Jeff Trawick, WildPackets Professional Services
It’s an age old problem with network analysis and troubleshooting – the problem never occurs when you’re there to see it! Fortunately, Peek analyzers facilitate the automation of captures so that they can start and/or stop even when you’re not there. In this tip, we’ll focus on a little-known and rarely-used automation feature of the Peek products.
If you have used Peek analyzers for any amount of time, you probably appreciate the power of Triggers, which enable you to start or stop captures based on time or filters conditions. The wonderful thing about triggers is triggers are wonderful things! (If you don’t get that one, you were never a kid or never watched kids’ movies! :-)) You may also love the convenience of Capture Templates, which “remember” your capture options and apply those options to future captures. Creating Auto Captures is another Peek analyzer advantage that specifies not only a Capture Template, but also saves and forwards the captured packets via email or FTP. We’ll talk more about some of these functions in a future tip.
While these features are impressive, I was reminded the other day of a related, but often overlooked, feature that can start the Peek captures from the command prompt. (Ooh, aah!) This feature is so neglected because many folks don’t know about it, and most of us rarely visit the command prompt any more unless we’re forced to do so. But maybe – just maybe – I can draw you back to the dark ages of the command prompt with this feature. Using OmniPeek as an example, there are three command line arguments than can used when starting the Peek application from the command line:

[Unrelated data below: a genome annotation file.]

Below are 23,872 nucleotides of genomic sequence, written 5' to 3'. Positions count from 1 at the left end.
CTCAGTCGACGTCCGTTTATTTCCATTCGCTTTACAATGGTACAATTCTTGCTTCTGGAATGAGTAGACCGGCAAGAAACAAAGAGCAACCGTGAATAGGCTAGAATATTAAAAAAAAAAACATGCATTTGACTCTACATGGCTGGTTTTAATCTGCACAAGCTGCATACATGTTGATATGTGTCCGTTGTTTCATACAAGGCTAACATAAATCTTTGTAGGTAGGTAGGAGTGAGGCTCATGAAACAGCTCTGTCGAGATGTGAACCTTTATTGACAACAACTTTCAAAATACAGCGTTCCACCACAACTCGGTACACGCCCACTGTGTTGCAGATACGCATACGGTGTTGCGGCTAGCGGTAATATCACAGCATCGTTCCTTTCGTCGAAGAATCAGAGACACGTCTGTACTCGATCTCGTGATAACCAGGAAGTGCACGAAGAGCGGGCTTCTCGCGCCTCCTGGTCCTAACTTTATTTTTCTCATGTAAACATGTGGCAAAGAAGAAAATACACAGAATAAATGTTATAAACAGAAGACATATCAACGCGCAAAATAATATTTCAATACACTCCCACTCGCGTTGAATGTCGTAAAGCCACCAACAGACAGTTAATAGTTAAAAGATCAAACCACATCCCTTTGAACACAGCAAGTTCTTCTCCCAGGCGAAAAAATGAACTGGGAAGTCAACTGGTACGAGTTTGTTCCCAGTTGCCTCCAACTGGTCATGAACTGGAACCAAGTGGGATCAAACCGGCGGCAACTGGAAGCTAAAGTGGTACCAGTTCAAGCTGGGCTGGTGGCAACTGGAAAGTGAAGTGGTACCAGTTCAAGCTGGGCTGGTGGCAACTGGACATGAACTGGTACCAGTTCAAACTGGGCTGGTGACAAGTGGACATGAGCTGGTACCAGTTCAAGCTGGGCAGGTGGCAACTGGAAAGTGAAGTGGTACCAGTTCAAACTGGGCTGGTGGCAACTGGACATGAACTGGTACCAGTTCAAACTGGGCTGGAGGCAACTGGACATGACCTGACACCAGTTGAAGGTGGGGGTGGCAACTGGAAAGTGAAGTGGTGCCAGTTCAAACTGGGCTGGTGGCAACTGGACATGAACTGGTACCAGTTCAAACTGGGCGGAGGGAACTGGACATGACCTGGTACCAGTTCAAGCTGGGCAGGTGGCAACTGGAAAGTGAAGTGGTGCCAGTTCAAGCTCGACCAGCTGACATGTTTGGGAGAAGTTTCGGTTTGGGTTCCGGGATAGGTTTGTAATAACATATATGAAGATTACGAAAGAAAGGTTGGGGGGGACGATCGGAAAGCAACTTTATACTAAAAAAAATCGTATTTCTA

|opeek.exe <.wac file >||Load and execute an AutoCapture file|
|opeek.exe /autoload < .ctf file(s) >||Start OmniPeek and load one or more capture templates|
|Opeek.exe /autostart < .ctf file(s) >||Start OmniPeek, load one or more capture templates, and begin captures based on the template(s)|
If you place these command lines in a batch file, or call them from another script or application, you could have multiple captures starting based on a variety of criteria. All of this could even be initiated by an external application as part of a larger response process to some event.
For example, perhaps you have a helpdesk technician who is not versed in the use of the Peek analyzer. Late one night, this technician receives a call about a recurring issue that you’ve never managed to observe. Only this time, you have created a template or autocapture session. The technician is able to run OmniPeek and start a template-based capture via the desktop shortcut to the batch file you so prudently created.
In another case, perhaps your network management system automatically kicks off a script to start a capture based on key performance metrics. The automated capture could, in turn, send SNMP traps back to the network management system as the capture progressed.
The sky’s the limit on this one! Just think of all the ways you could be a more productive network analyst by working smarter, not harder. Let the Peek analysis platform help. After all, it’s “Peek-o-matic!”